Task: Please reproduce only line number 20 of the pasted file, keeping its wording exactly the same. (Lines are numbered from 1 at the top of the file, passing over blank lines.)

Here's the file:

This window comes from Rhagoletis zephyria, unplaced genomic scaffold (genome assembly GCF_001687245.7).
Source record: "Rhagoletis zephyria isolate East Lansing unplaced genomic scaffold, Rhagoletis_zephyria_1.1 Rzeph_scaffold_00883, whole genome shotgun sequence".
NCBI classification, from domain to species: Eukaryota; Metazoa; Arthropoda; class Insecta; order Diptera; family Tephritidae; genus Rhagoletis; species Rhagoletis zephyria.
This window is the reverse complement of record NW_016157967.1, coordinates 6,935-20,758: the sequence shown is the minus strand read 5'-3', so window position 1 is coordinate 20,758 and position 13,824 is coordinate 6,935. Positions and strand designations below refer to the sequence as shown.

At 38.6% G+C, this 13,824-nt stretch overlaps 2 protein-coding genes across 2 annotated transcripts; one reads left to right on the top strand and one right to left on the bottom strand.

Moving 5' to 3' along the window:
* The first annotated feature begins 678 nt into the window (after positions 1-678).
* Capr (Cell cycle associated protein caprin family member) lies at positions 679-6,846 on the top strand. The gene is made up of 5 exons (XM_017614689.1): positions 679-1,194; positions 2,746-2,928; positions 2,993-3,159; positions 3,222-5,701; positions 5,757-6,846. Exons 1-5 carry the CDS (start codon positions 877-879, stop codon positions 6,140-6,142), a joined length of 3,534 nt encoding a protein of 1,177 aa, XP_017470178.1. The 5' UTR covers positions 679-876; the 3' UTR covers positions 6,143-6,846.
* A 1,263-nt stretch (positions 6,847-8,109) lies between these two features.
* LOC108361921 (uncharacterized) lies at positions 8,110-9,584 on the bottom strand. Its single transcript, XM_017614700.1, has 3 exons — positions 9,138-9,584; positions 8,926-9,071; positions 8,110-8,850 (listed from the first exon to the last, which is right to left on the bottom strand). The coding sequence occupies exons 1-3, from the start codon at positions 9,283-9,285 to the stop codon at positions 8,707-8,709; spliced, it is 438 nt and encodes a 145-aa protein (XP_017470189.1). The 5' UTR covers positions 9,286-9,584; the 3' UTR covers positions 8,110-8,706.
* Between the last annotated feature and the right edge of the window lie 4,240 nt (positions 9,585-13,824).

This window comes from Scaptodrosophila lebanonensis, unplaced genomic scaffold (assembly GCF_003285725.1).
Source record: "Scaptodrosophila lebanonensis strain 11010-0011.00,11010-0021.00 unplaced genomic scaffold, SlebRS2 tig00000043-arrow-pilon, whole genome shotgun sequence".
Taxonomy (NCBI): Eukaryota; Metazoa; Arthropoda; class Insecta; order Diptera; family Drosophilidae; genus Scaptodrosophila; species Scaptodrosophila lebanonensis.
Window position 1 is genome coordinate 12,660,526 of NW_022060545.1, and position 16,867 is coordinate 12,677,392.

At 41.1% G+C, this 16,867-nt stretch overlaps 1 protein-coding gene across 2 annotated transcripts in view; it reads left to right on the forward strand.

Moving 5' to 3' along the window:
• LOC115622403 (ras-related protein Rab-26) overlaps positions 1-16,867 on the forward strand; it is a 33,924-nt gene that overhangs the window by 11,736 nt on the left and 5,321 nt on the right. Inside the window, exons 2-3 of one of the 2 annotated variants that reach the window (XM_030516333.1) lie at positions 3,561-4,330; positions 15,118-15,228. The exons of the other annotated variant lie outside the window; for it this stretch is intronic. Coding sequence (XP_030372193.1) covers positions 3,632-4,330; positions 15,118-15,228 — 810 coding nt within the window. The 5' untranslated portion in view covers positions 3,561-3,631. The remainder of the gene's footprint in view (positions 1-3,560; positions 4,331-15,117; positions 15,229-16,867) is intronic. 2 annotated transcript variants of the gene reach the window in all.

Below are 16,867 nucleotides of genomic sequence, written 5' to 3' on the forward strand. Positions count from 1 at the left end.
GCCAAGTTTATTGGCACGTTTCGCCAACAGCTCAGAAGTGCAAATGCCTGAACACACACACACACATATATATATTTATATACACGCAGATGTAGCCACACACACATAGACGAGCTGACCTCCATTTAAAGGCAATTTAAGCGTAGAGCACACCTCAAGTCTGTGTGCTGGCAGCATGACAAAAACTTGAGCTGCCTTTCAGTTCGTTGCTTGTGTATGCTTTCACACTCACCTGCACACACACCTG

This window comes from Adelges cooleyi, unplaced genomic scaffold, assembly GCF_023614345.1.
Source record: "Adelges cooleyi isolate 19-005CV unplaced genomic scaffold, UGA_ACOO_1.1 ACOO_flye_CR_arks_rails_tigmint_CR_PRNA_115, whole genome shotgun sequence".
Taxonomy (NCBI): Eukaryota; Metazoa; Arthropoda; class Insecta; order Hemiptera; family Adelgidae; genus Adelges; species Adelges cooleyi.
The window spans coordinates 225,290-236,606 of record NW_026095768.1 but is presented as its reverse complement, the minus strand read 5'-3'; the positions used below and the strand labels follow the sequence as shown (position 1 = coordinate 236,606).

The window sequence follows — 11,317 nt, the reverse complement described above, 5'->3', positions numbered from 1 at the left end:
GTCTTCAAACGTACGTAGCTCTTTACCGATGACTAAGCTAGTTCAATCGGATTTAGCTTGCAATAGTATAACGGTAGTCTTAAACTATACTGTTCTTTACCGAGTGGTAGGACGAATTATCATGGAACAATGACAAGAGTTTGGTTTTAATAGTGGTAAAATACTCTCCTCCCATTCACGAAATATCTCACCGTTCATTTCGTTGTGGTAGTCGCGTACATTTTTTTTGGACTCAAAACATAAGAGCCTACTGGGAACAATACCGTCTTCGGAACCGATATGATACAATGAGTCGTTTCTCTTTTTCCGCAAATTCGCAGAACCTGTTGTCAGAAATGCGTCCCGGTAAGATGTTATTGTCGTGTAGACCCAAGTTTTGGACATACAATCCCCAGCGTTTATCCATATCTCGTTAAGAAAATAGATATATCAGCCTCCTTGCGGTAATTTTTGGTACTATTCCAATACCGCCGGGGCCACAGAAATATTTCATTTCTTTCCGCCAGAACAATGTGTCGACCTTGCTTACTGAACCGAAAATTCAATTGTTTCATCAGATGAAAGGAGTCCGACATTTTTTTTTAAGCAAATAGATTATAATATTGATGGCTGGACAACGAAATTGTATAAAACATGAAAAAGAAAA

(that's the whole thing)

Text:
GCCAAGTTTATTGGCACGTTTCGCCAACAGCTCAGAAGTGCAAATGCCTGAACACACACACACACATATATATATTTATATACACGCAGATGTAGCCACACACACATAGACGAGCTGACCTCCATTTAAAGGCAATTTAAGCGTAGAGCACACCTCAAGTCTGTGTGCTGGCAGCATGACAAAAACTTGAGCTGCCTTTCAGTTCGTTGCTTGTGTATGCTTTCACACTCACCTGCACACACACCTG